Asked recently to define her sensual appeal, she replied, “In the old days they called it “IT”. It’s something you’re born with, there’s nothing you can do about it. I play with my sensuality because of who I am. I love teasing men. We don’t have much of the teasing factor anymore because of feminism. God, it drives me nuts. Men don’t flirt with us anymore. They don’t tease us because it’s called harassment. I used to love it when I walked down the street and construction workers would whistle.” [Independent]
Kitt definitely had “IT” and while yes she had a sensual appeal that’s not what made her “IT” radiate. I bet hands down Kitt was a descendent of Nubian royalty. You see it here and there among a few black individuals. A regal-ness, a sense of royalty that transcends color, race, or creed. There’s manufactured “IT” and I won’t give examples of manufactured black “IT” women because they, as talented as they are, still do service to the black community.
“I don’t carry myself as a black person but as a woman that belongs to everybody. After all, it’s the general public that made me – not any one particular group. So I don’t think of myself as belonging to any particular group and never have.”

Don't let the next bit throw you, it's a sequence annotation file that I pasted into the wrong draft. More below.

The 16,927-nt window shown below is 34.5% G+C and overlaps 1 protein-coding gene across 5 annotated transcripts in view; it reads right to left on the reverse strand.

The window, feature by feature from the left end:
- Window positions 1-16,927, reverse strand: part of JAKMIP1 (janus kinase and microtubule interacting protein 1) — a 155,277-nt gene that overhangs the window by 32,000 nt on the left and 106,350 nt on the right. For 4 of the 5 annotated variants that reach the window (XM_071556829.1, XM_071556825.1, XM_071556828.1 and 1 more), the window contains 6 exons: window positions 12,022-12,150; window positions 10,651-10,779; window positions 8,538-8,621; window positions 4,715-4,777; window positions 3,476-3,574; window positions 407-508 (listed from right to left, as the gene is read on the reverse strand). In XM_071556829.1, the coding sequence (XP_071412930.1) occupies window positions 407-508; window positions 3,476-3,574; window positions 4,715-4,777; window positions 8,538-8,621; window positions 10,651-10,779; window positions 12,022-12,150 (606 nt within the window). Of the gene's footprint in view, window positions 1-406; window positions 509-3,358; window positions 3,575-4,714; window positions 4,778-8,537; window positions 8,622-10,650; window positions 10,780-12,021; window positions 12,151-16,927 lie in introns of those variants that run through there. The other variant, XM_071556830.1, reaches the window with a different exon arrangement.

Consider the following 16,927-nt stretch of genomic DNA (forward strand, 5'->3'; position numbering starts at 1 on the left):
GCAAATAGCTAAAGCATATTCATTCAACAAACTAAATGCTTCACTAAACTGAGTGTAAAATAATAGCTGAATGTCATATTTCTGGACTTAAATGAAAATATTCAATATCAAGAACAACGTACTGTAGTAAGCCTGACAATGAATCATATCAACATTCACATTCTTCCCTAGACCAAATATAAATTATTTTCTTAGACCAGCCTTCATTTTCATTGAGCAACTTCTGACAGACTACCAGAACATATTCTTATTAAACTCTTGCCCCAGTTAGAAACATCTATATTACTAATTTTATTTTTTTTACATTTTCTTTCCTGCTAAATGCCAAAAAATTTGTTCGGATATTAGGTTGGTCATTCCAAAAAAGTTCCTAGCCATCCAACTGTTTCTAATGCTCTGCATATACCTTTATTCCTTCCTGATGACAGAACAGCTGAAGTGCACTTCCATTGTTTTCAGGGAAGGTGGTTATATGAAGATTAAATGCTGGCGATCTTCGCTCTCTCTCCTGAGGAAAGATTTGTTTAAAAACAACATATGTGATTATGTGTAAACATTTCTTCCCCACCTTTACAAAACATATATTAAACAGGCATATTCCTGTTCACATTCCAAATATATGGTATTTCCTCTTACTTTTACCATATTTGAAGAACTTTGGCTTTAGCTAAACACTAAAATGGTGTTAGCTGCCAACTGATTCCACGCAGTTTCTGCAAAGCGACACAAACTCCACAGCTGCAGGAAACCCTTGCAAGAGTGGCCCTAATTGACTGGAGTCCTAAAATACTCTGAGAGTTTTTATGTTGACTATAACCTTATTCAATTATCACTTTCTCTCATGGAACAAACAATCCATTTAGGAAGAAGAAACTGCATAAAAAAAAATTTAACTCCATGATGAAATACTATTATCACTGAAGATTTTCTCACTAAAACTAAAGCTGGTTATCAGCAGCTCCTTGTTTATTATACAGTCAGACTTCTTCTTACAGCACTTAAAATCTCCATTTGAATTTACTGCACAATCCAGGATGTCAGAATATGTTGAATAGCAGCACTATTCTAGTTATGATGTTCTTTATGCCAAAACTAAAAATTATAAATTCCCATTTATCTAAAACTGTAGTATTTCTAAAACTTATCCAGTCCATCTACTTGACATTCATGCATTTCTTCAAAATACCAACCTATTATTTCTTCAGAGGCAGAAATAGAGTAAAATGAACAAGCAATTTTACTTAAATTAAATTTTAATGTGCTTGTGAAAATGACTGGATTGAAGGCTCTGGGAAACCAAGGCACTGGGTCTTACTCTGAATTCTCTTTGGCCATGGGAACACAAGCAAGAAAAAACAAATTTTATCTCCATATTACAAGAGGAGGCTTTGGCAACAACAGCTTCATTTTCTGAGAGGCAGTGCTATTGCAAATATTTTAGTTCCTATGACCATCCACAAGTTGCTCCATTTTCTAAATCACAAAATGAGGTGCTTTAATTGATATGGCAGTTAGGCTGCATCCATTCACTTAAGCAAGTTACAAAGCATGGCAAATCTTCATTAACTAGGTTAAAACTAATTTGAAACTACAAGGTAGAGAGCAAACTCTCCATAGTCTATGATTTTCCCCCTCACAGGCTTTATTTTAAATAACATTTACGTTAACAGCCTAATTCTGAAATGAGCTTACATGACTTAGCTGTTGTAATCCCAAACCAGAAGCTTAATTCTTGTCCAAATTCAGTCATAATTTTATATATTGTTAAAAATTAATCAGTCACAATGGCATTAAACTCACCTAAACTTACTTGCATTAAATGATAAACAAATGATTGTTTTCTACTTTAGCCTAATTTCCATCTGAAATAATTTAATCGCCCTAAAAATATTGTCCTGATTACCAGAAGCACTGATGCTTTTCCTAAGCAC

What I’m talking about is something different, its spirit bound of past lives going back centuries and centuries. I was reminded about this at last year’s (2018) NDP’s Black History Month Toronto’s celebrations with this awesome African-born poet who laid down some serious words imploring us to remember who we were before we were slaves – we need to go that far back because as a race that’s the way we move forward. The energy I’m talking about is an energy that remind us ebony people that we were (and are) more than just slaves (and entertainers) – that’s not our history, well at least it wasn’t supposed to be our history. But it’s not our full history. We need to stretch back and beyond farther to remember who we were before we became slaves living as Emperors and Empresses, Kings and Queens, before the 1st Dynasty of Egypt.
We were powerful, we were strong, we were mighty, we were smart, we were respected, we stood up and were encouraged to stand up tall and proud and that’s what we need to remember and that’s what we need to teach our children. That’s the energy of Eartha Kitt, Mohammed Ali, Josephine Baker, Nelson Mandela, Martin Luther King, Nina Simone, Angela Bassett, Bell Hooks, Maya Angelou, Michelle Obama, Viola Davis and so many more. You get the sense of regal-ness an unapologetic greatness because they are channeling the powers and wisdom of our Nubian ancestry begging us to remember who we really are – because only then as a race we will then find our true everlasting emancipation.